Leading contenders Vincenzo Nibali, Joaquim RodríguezMichele Scarponi and Jurgen Van den Broeck all came down in the crash – none appeared to suffer anything more than cuts and bruises – but red jersey Sylvain Chavanel was able to pull up in time to avoid being unseated. Farrar did not remount for several minutes and was taken to hospital immediately afterwards with muscular and tissue injuries to his left leg, but reportedly no broken bones. However, it seems likely he will be forced to abandon.

The crash held up more than half the peloton, but because it occurred in the final 3km everyone in the bunch received the same time. Even without the accident, Kittel would have won anyway as he was in pole position already. Chavanel retains his 15-second lead over Daniel Moreno, with both Nibali and Rodríguez in close attendance. That is likely to change after tomorrow’s finish in San Lorenzo, which features ramps of 27% and 28% on a climb which rises 200 metres in the final 2.4km.

An end to Mark Cavendish’s sprint domination?

For the past four years, the combination of the world’s fastest pure sprinter, Mark Cavendish, and cycling’s best lead-out train in HTC-Highroad have dominated the bunch finishes in every major race they have entered. Cavendish alone has won a remarkable 30 individual stages in nine attempts at the three Grand Tours in that period, while André Greipel added six more before leaving for Omega Pharma-Lotto last winter.

Degenkolb's departure from HTC-Highroad will add to the competition next year

However, HTC-Highroad is disbanding at the end of this season, and Cavendish and arguably the finest collection of sprint talent the sport has ever seen are being scattered across the professional peloton. That roster includes Matt Goss (winner of Milan-San Remo), lead-out man extraordinaire Mark Renshaw, and 22-year old John Degenkolb, who won twice at the Dauphiné and will be joining his compatriot Kittel at Skil-Shimano next year.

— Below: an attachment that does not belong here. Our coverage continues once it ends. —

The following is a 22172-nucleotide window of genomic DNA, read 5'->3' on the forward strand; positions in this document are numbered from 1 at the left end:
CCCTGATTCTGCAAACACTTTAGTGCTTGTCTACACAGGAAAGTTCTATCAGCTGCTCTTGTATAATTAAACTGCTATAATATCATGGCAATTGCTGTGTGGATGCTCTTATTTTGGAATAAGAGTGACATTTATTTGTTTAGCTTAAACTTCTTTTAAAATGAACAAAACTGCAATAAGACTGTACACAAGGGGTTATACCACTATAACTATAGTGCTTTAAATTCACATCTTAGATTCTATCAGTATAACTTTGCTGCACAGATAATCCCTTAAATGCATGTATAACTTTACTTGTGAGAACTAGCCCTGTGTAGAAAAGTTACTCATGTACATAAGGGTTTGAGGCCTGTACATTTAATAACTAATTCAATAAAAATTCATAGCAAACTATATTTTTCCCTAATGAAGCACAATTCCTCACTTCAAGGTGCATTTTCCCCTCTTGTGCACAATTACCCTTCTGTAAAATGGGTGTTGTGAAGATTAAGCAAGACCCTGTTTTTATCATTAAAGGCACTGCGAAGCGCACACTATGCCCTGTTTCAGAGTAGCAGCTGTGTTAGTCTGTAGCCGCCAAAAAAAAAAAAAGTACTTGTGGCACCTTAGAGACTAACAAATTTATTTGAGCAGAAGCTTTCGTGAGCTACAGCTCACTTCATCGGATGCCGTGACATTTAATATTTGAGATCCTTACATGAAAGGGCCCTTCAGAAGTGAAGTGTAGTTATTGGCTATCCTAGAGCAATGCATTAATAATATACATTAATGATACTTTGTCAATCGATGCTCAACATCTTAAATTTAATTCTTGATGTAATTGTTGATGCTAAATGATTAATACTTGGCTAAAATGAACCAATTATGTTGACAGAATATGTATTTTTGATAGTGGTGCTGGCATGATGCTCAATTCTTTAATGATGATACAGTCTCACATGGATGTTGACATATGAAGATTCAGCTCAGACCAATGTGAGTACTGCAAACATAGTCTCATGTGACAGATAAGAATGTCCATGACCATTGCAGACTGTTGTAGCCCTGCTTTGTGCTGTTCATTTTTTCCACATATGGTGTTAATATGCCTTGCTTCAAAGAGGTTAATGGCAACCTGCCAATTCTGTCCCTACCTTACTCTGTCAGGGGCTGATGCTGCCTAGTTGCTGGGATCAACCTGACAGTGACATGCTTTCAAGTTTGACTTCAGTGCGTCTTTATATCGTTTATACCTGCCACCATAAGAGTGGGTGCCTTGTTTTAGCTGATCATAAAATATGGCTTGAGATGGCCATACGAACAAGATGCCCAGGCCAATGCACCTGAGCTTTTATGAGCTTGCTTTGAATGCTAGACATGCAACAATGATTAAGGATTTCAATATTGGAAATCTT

Cavendish has yet to confirm who he will ride for next year – Sky are assumed to be his most likely destination – but no matter where he goes he is unlikely to have the kind of well-drilled train that the likes of Renshaw, Goss, Tony Martin and Bernhard Eisel guaranteed him. The Manxman will still win races next year – and plenty of them – but the break-up of his team means the stranglehold he has had on flat stages, where his rivals have generally been racing only for second place, will be broken. That can only be a good thing for the sport.

Already this year we have seen Greipel, Farrar and Edvald Boasson Hagen win their first Tour de France stages, and the addition of Sagan and Kittel to the winner’s circle at Grand Tours will ensure a broader spectrum of potential winners at the biggest races next year.

At 23, Kittel is in his first season as a professional, but announced his presence immediately with a victory at January’s Tour de Langkawi. But it was at the Tour of Poland earlier this month where he really sprang to prominence, winning four stages with devastating final bursts. His win today was equally impressive.

The 21-year old Sagan is already in his second year, and emerged as the overall winner at the Tour of Poland after two stage wins and some dogged defensive climbing on the hillier stages. The Slovakian is well suited to finishes requiring power as well as speed, and had already enjoyed a hugely successful 2011 before the Vuelta, winning three stages at the Giro de Sardegna, one at the Tour of California and two at the Tour de Suisse. He is also a two-time stage winner at Paris-Nice.